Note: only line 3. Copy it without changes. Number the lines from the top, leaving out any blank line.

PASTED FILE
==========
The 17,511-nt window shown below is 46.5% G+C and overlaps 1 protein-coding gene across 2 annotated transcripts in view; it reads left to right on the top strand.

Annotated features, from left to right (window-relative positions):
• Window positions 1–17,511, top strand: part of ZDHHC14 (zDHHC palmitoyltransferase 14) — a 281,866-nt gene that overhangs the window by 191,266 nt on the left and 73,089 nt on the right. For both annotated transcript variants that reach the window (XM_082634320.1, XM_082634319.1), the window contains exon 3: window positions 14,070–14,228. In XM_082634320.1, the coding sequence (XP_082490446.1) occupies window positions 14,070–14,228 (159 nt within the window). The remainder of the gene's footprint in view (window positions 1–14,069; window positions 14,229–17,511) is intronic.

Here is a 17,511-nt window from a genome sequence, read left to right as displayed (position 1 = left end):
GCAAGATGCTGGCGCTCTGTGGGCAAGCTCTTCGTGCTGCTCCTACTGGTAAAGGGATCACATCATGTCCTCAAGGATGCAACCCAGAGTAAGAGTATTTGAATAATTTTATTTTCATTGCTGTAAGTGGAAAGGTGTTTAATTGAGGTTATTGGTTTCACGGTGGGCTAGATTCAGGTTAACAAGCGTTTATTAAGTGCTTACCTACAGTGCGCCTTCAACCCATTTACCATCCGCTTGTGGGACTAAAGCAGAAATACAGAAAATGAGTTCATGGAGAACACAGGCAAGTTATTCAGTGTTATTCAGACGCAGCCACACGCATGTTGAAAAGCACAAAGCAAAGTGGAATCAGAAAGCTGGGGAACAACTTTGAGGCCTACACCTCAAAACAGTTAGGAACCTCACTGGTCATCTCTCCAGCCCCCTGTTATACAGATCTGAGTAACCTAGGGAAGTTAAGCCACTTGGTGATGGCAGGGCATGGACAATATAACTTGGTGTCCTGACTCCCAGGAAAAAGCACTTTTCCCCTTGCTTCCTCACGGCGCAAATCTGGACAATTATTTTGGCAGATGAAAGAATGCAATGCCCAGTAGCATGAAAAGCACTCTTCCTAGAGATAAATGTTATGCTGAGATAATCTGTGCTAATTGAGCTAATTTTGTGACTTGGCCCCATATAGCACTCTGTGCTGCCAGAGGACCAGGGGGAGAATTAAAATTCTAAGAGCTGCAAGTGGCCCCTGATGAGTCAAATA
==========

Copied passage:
• Window positions 1–17,511, top strand: part of ZDHHC14 (zDHHC palmitoyltransferase 14) — a 281,866-nt gene that overhangs the window by 191,266 nt on the left and 73,089 nt on the right. For both annotated transcript variants that reach the window (XM_082634320.1, XM_082634319.1), the window contains exon 3: window positions 14,070–14,228. In XM_082634320.1, the coding sequence (XP_082490446.1) occupies window positions 14,070–14,228 (159 nt within the window). The remainder of the gene's footprint in view (window positions 1–14,069; window positions 14,229–17,511) is intronic.